Critical thinking. Problem solving. Creativity. Innovation. These are the new goal posts for the 21st century student. The growing body of recent brain-based research substantiates the effectiveness of hands-on making, building, and creating. Moreover, these kinds of learning experiences aren’t just effective strategies to teach new information, but we also know that there is a direct correlation between whole-brain learning and cognition, memory, creativity, and innovative problem solving.
Until recently, many psychologists identified creativity and intelligence as fixed traits. Neuroscientists now know that the capacity to learn and think critically and creatively is hardwired into our brains. We either nurture and grow that capacity or we don’t.
What if you could see how learning happens in the brain? How would you like to learn a bit of neuroscience? Okay, I hear the groans, but stay with me.
The human brain has more than 100 billion cells, called neurons. Brain neurons begin forming about four weeks after conception, and begin to grow dendrites with those first experiences of stimuli in the womb. A newborn’s brain grows dendrites at an incredible rate as he begins to discover the world. This continues throughout our lives, but neuroscience tells us that brain grows the most dendrites and builds the most connections between the ages of 3 and 12.
But, here’s the caveat: dendrites can only form from existing dendrites. In other words, we can only learn by building upon existing knowledge. The more we learn, the more dendrites we grow. The more dendrites we have, the greater capacity we have to grow more dendrites – to learn more. Think of dendrites as branches on a tree. At the mastery level, our dendrites are thick and strong like a 100-year old oak tree. As a novice, our dendrites look like a Charlie Brown Christmas tree.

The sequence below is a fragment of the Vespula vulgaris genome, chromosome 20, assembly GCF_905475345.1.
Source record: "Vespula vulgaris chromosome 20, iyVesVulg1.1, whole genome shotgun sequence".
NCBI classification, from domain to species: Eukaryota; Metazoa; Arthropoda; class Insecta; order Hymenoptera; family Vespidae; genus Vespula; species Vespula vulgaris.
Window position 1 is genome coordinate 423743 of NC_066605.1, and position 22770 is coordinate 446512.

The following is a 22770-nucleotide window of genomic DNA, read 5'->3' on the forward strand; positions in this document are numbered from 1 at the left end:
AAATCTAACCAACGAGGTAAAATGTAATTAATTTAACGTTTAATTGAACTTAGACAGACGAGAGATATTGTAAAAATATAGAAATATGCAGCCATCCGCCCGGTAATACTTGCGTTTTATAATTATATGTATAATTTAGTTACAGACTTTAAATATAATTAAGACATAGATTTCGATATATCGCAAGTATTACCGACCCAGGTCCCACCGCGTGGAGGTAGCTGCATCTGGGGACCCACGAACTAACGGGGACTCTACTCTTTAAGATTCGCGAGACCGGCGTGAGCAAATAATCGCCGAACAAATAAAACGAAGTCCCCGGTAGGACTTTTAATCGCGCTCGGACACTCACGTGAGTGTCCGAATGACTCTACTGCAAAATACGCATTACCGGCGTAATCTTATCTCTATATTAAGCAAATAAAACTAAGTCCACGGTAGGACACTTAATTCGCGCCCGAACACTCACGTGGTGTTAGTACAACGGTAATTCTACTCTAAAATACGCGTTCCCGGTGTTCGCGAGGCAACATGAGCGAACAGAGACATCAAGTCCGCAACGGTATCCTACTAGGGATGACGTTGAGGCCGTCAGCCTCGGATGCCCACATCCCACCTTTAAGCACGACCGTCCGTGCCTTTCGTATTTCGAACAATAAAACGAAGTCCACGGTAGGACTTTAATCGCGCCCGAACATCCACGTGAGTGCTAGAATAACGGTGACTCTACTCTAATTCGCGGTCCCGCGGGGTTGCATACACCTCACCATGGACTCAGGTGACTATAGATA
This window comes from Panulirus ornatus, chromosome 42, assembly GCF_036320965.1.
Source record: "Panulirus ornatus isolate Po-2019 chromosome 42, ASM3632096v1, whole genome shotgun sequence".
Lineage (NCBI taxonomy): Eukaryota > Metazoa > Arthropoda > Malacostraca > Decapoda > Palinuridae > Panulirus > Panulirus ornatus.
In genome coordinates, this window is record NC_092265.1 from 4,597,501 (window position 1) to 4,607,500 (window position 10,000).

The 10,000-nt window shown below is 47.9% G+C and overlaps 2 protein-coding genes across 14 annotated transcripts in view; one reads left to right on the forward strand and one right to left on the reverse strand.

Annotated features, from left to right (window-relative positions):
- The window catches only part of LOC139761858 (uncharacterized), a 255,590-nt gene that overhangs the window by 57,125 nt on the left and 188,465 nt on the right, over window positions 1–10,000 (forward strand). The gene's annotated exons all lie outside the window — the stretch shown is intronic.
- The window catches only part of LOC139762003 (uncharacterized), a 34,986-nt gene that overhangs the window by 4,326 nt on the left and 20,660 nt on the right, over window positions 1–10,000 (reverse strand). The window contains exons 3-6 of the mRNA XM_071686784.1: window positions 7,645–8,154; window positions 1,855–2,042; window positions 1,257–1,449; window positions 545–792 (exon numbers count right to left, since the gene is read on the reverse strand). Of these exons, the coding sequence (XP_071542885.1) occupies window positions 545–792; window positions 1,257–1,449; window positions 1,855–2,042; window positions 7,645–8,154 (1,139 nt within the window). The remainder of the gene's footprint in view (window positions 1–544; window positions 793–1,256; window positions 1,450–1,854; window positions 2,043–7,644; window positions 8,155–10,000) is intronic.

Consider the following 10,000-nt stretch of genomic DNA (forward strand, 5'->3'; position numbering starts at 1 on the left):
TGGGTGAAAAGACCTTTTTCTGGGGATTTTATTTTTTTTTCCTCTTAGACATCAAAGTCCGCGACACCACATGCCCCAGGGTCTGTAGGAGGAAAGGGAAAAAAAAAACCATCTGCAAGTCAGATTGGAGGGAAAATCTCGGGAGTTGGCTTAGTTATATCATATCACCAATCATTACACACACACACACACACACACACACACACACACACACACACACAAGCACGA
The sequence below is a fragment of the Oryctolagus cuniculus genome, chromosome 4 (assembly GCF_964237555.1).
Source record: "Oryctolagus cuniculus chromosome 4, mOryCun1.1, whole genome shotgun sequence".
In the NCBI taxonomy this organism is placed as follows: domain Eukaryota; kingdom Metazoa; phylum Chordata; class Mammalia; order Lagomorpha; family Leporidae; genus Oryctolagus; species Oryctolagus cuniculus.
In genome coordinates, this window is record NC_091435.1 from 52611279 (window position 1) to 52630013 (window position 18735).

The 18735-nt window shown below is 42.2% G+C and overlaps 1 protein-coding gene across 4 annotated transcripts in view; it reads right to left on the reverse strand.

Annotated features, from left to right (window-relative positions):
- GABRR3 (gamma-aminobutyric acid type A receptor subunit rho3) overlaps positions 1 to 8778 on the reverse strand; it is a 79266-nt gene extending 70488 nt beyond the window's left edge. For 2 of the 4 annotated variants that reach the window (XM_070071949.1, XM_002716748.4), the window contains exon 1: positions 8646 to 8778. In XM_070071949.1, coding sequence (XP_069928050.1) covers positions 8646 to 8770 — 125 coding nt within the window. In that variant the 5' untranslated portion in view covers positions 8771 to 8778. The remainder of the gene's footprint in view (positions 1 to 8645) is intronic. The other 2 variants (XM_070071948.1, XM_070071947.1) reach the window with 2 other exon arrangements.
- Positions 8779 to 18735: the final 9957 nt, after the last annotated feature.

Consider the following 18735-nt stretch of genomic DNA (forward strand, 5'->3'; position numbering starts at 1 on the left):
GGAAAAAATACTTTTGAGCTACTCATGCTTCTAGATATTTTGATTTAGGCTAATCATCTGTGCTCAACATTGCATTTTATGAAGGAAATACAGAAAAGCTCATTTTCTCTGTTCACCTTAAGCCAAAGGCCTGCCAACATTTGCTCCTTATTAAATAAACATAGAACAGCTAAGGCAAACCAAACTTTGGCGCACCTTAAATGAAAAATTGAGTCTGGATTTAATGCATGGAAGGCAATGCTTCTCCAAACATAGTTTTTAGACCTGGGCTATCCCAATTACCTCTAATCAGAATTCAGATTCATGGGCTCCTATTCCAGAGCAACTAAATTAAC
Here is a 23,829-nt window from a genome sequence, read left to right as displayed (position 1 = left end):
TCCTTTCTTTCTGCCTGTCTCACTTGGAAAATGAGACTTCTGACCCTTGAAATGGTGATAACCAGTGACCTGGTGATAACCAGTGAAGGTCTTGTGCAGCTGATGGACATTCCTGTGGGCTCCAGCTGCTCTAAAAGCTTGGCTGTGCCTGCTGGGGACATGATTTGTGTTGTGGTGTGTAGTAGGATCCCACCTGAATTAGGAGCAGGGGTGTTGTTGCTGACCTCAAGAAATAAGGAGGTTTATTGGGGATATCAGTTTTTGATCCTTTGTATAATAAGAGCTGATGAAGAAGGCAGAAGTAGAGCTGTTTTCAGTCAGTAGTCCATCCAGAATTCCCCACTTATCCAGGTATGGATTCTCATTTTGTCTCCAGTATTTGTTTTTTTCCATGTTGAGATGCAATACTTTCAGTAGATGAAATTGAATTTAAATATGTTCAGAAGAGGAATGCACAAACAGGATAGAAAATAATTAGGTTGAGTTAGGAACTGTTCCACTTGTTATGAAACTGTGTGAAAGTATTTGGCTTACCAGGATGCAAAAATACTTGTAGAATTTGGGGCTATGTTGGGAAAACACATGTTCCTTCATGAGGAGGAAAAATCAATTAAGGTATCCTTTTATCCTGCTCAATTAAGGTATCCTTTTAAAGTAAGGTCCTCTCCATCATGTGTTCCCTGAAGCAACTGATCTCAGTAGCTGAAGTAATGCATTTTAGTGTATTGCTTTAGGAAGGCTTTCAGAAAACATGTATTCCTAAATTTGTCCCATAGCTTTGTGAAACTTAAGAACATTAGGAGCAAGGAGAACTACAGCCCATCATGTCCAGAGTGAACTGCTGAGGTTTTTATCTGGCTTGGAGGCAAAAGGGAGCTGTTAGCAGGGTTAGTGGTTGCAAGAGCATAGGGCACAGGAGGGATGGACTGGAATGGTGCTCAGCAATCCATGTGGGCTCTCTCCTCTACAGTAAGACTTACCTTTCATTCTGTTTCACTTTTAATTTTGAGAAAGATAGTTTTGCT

When we engage the whole brain, we create the conditions for the brain to connect new ideas with prior knowledge, emotions, and sensory input to create deeper meaning. Experiential learning enables us to engage multiple parts of the brain and build bigger, stronger networks of dendrites. Do we want our next generation to grow the Charlie Brown tree or the mighty oak?
Do you see what I just did there? I enabled you to create a visual representation of neurons and dendrites to understand brain function and the capacity to learn. Okay, so you’re hardly qualified to call yourself a neuroscientist, but a basic understanding of how the brain learns can make you smarter. For example, the next time you learn something new – anything… a new recipe, the population of Sweden, how polar bears survive the cold, how to remove a wine stain from the carpet – visualize the new dendrites you’ve created and those they are connected to. What prior knowledge gave you the capacity to learn the new thing? Now, take it one step further. What dendrite will grow next based upon this one? How will you apply this new knowledge to something else? It’s this kind of curiosity and creative exploration that discovered gravity, electricity, and penicillin. We all have the capacity to learn. The difference lies with those who learn how to nurture it.
Perhaps Leonardo da Vinci may have discovered the answer back in the late 1400s in his Principles for the Development of a Complete Mind:
Study the science of art. Study the art of science. Develop your senses – especially learn how to see. Realize that everything connects to everything else.”
If we learn how to learn and learn how to see that learning, it will significantly impact the way we learn to teach.
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Dr. Melissa Hughes is the founder and principal of The Andrick Group. Our mission is to engage, inspire, and educate people who are looking for ways to more effectively teach and learn. We do this by providing tailored, dynamic workshops that help organizations improve their work by learning about learning and thinking about thinking.
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